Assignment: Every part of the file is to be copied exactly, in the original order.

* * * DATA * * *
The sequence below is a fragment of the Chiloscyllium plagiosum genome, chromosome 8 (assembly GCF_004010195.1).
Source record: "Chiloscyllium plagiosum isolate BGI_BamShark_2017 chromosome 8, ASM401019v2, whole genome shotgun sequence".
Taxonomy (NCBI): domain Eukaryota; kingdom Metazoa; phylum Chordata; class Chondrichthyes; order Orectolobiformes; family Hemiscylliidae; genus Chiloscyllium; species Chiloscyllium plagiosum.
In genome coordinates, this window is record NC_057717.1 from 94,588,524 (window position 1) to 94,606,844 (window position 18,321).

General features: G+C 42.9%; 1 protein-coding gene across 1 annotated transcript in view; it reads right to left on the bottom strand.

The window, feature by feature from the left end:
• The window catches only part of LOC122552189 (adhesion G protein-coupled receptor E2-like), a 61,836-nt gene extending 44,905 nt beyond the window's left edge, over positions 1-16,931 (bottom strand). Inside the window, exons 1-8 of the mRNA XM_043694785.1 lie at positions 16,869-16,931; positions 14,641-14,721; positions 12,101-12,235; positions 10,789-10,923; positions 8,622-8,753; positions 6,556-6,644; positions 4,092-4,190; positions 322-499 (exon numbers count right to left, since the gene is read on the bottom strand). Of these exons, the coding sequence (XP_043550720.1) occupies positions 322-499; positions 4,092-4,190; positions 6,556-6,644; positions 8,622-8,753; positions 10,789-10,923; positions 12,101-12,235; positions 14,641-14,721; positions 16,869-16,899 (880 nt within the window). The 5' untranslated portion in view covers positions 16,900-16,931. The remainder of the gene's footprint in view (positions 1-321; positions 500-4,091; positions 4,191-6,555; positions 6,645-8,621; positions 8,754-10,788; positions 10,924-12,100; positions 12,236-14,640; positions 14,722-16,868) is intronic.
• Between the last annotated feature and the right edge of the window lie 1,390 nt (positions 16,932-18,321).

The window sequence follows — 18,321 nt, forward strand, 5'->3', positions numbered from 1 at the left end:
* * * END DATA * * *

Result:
The sequence below is a fragment of the Chiloscyllium plagiosum genome, chromosome 8 (assembly GCF_004010195.1).
Source record: "Chiloscyllium plagiosum isolate BGI_BamShark_2017 chromosome 8, ASM401019v2, whole genome shotgun sequence".
Taxonomy (NCBI): domain Eukaryota; kingdom Metazoa; phylum Chordata; class Chondrichthyes; order Orectolobiformes; family Hemiscylliidae; genus Chiloscyllium; species Chiloscyllium plagiosum.
In genome coordinates, this window is record NC_057717.1 from 94,588,524 (window position 1) to 94,606,844 (window position 18,321).

General features: G+C 42.9%; 1 protein-coding gene across 1 annotated transcript in view; it reads right to left on the bottom strand.

The window, feature by feature from the left end:
• The window catches only part of LOC122552189 (adhesion G protein-coupled receptor E2-like), a 61,836-nt gene extending 44,905 nt beyond the window's left edge, over positions 1-16,931 (bottom strand). Inside the window, exons 1-8 of the mRNA XM_043694785.1 lie at positions 16,869-16,931; positions 14,641-14,721; positions 12,101-12,235; positions 10,789-10,923; positions 8,622-8,753; positions 6,556-6,644; positions 4,092-4,190; positions 322-499 (exon numbers count right to left, since the gene is read on the bottom strand). Of these exons, the coding sequence (XP_043550720.1) occupies positions 322-499; positions 4,092-4,190; positions 6,556-6,644; positions 8,622-8,753; positions 10,789-10,923; positions 12,101-12,235; positions 14,641-14,721; positions 16,869-16,899 (880 nt within the window). The 5' untranslated portion in view covers positions 16,900-16,931. The remainder of the gene's footprint in view (positions 1-321; positions 500-4,091; positions 4,191-6,555; positions 6,645-8,621; positions 8,754-10,788; positions 10,924-12,100; positions 12,236-14,640; positions 14,722-16,868) is intronic.
• Between the last annotated feature and the right edge of the window lie 1,390 nt (positions 16,932-18,321).

The window sequence follows — 18,321 nt, forward strand, 5'->3', positions numbered from 1 at the left end: